Invest in Kids' experts offer tips for parents to help young children cope with difficult times
World events, near and far, have parents concerned about their children's reaction to the news and how to help them cope with the information and their emotions. We offer the following information to inform parents of young children about the nature of their child's socio-emotional and intellectual world and how to support their child's development in difficult times.
- Children need to feel safe. Sticking to the familiar and regular routines provides the security and consistency that children need in order to explore and discover.
- Young children's mental capacity to understand events and images of violence is limited. A preschooler, whose understanding of time and space is weak, may assume that what they are seeing on TV is close to home and so may become scared. As young children don't have the ability to filter what is coming through the news, their worries are created from bits of information that then take on a life of their own. Turn off the TV and reduce the minute-to-minute updates of the situation.
- Very young children are sensitive to your moods and emotions. When a parent is anxious or worried, your child will pick up on it. Monitor your behaviour with others and keep your emotions in check. Children should not have to feel that they must be in control and taking care of their parent's emotional needs.
- If your child appears to be worried, help her to identify those feelings by labelling them. It is important that young children learn from an early age that it is good to talk about feelings so that an adult can help. Give the child the words for her feelings, e.g., "I can see you are feeling scared, angry, sad, or worried. Let Mommy help."
- Keep calm when your child is upset. Remember, you cannot be helpful unless you are in control of your own emotions. If you acknowledge and validate your child's fears and emotions with a supportive hug, your child will learn that you are available and there for them when they need you most.
- Be aware of any changes in behaviour or sleeping and eating patterns. Depending on your child's temperament and stage of development, anxiety and worry may come out as increased clinginess, crying and aggression; fear of separation from a parent; quiet or withdrawn state; regression in toileting and thumb sucking; and finally complaints of head and stomach aches. Consult your family physician if some of these changes persist.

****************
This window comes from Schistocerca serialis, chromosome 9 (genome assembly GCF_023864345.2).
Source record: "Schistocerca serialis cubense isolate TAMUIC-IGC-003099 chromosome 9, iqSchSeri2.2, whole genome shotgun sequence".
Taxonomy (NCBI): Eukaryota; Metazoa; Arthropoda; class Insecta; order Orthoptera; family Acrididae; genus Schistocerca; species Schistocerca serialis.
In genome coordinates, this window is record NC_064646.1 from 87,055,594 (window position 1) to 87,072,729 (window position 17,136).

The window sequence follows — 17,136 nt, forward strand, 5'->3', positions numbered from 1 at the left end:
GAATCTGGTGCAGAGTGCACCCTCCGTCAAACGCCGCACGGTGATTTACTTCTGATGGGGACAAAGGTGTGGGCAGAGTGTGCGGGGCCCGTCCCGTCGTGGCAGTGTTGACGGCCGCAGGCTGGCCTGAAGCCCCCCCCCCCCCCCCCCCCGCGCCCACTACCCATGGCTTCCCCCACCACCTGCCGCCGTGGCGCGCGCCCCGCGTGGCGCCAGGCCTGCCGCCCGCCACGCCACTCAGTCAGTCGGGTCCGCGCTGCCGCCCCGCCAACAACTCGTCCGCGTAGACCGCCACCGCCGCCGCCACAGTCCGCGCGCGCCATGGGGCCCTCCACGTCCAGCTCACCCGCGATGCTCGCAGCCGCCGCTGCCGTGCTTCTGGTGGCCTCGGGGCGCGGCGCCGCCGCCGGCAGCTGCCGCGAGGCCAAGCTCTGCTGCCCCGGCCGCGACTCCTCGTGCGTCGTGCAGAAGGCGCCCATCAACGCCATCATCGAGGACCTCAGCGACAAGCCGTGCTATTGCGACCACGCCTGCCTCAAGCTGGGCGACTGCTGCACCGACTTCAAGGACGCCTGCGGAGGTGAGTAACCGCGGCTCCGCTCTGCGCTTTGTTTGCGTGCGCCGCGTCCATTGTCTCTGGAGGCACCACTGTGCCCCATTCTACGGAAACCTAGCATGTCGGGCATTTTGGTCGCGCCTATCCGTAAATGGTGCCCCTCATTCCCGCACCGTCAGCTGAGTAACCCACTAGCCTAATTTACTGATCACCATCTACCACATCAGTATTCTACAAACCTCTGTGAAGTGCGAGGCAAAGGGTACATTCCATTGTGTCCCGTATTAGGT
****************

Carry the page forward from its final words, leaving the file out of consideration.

- Children often express their fears or concerns through pretend play. Your child may enact aggressive or violent events in his play as a way to work through thoughts, ideas or emotions that feel out of his control. If your child becomes upset in this play, comfort him and suggest another activity, such as drawing, which is a good alternative outlet to express his emotions.
If the play becomes violent, intervene and talk to him about what he is thinking and feeling. Correct any gross misrepresentations and try to make him feel safe. If your child becomes obsessed with violent images for more than a few days, consult your family physician or a children's mental health professional.
- Answer children's questions using words and concepts that are at their developmental level. Never dismiss a child's need to know and have his questions answered, but how you answer these inquiries is as important as what you say. It is important to stay calm even if the questions cause some discomfort. As the average preschooler's thinking is very concrete and egocentric, keep the information simple, limited to what they need to know and related to how they view the world (i.e., they will not grasp details or consequences). Reassure the child that adults in the world are trying to take care of a problem and that children do not have to worry.
- Create a relaxing and positive environment for your child. Help your child to focus on happy and good things. Tension and strong feelings can be released by playing with water, sand or playdough and jumping on cushions. Read favourite stories and listen to music together. Most importantly hug your child and let her know that you love her.
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